The Circle - Book I: Pages 1 – 102 Summary & Analysis
Mae gets a message from an old friend who has the flu, and Mae responds by posting a song about the flu. Her post prompts a series of new threads about the band that wrote the song, which leads to further posts and threads about a city, war veterans from that city, the war in Afghanistan, medical marijuana, etc. Mae finds herself getting tired and she heads home.
This passage satirizes the chaotic jumble of the Internet in general and social networking in particular. Here, for example, Mae moves from showing sympathy for her friend to looking up medical marijuana. The Internet, the passage suggests, makes it difficult to focus on any single topic or to express any single emotion. She feels lucky to be in contact with so many amazing people. Just before lunch, Mae gets a message from Dan asking her to stop by. Mae is utterly confused—suddenly, Alistair begins to cry.
The Circle Summary
In spite of small signs of menace, Mae continues to count herself lucky to be working at the Circle. Mae meets Annie for lunch. She explains that Mae must have been invited to the brunch automatically because Mae went to Portugal five years ago, and took pictures—pictures that are posted on her accounts online. Because Circle employees are style leaders, companies send products to the Circle campus every day. The existence of the sample room suggests the clout that Circle employees carry in the world.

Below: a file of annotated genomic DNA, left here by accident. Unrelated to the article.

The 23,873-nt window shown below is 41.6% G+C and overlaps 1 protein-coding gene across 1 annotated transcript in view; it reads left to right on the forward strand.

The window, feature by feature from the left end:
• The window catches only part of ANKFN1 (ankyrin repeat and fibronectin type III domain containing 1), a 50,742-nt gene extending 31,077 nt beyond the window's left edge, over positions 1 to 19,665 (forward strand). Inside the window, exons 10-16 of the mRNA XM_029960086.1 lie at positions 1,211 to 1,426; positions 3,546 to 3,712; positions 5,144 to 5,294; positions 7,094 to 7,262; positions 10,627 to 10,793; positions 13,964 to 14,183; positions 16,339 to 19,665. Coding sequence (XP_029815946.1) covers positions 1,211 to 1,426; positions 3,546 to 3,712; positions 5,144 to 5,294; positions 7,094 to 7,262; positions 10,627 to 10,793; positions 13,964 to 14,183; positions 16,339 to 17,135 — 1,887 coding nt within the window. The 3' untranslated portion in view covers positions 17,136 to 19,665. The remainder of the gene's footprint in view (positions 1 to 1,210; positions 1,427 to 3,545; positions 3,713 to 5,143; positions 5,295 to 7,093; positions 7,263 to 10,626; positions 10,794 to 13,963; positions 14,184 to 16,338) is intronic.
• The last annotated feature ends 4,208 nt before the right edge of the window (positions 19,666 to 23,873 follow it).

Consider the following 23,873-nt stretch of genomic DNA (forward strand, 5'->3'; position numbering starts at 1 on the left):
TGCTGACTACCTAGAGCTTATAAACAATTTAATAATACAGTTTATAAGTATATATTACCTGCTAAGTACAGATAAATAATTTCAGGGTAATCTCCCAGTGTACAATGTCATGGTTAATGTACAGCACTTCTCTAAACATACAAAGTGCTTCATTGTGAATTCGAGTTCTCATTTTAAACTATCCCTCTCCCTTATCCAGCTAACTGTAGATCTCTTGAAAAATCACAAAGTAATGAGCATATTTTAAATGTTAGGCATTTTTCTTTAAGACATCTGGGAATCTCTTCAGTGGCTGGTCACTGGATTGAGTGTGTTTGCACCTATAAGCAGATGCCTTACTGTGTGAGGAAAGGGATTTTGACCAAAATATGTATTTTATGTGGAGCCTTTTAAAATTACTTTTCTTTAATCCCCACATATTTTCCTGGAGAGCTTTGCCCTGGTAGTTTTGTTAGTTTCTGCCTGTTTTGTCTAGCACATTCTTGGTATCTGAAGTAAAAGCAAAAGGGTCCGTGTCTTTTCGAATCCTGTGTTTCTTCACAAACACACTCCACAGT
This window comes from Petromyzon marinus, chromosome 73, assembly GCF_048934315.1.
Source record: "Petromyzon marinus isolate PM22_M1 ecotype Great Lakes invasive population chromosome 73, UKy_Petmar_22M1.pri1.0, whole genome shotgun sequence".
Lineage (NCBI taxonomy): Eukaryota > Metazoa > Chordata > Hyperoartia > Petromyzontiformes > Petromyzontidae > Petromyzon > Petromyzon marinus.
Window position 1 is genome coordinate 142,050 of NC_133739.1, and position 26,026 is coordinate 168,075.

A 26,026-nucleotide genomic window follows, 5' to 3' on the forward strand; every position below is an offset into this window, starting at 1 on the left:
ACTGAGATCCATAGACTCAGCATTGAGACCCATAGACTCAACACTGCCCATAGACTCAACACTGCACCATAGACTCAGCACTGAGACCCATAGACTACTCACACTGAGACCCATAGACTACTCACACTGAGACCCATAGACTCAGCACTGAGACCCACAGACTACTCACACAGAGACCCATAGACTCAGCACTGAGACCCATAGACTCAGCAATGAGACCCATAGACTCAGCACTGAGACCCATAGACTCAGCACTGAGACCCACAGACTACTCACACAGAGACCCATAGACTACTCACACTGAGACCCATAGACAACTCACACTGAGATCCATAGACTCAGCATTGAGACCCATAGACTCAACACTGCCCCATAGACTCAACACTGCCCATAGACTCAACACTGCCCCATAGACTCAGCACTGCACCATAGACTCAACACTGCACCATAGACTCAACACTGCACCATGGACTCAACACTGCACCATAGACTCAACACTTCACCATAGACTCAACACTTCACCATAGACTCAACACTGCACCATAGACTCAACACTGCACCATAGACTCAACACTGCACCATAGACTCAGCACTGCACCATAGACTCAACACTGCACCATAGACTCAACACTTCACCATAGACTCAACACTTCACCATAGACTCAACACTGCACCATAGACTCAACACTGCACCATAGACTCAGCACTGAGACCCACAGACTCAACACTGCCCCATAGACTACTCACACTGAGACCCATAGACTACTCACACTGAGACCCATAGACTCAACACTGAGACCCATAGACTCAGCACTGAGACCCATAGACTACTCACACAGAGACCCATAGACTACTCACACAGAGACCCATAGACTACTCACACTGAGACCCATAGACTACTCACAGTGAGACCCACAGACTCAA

The prestige and perks associated with working at the Circle seem to incentivize overlooking the more bizarre and invasive aspects of company.
Surveillance and Transparency. After work, Mae asks Francis if he wants to hang out. They get dinner in San Francisco and afterwards Mae kisses Francis. Francis thanks Mae, which she finds odd.
They wander through the city, kissing and exploring the streets. The romance between Francis and Mae is interesting because Eggers never makes it clear what exactly Mae likes about Francis..